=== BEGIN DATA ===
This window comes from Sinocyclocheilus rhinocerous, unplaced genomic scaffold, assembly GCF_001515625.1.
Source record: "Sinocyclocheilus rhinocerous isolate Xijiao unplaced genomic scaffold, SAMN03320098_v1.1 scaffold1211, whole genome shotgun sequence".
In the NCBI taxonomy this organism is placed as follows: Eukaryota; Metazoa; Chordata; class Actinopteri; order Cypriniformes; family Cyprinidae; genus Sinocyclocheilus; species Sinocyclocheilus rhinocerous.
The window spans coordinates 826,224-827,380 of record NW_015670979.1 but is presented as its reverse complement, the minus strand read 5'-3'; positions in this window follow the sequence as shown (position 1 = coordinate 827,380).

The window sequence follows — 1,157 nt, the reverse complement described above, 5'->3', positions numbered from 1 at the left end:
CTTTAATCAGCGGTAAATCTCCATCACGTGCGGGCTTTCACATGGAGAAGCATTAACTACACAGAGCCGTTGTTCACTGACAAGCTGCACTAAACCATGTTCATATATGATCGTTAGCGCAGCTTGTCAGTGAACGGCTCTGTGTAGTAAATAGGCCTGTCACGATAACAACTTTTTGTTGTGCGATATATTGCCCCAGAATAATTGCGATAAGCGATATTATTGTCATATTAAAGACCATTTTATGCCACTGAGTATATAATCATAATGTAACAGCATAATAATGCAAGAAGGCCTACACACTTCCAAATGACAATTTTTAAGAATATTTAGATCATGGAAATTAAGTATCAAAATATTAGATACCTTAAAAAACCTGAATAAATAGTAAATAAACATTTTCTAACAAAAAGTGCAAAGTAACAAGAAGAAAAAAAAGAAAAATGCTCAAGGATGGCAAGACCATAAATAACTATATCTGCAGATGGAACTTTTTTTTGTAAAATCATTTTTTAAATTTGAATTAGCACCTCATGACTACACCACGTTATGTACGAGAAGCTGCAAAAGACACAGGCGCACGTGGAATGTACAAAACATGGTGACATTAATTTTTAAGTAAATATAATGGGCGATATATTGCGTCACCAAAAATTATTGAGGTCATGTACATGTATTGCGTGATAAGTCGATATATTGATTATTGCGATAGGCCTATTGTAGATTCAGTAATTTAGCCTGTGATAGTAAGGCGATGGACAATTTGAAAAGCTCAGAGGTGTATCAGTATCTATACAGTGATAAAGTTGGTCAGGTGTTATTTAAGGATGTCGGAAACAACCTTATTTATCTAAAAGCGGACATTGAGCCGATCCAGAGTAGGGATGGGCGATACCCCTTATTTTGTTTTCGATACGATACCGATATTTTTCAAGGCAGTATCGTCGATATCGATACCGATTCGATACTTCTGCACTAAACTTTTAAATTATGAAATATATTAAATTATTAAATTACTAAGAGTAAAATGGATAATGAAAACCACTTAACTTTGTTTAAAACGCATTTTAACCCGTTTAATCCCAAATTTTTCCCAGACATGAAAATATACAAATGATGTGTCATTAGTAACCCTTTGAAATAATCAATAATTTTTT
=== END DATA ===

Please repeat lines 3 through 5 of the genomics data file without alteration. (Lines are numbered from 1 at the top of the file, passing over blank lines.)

In the NCBI taxonomy this organism is placed as follows: Eukaryota; Metazoa; Chordata; class Actinopteri; order Cypriniformes; family Cyprinidae; genus Sinocyclocheilus; species Sinocyclocheilus rhinocerous.
The window spans coordinates 826,224-827,380 of record NW_015670979.1 but is presented as its reverse complement, the minus strand read 5'-3'; positions in this window follow the sequence as shown (position 1 = coordinate 827,380).

The window sequence follows — 1,157 nt, the reverse complement described above, 5'->3', positions numbered from 1 at the left end: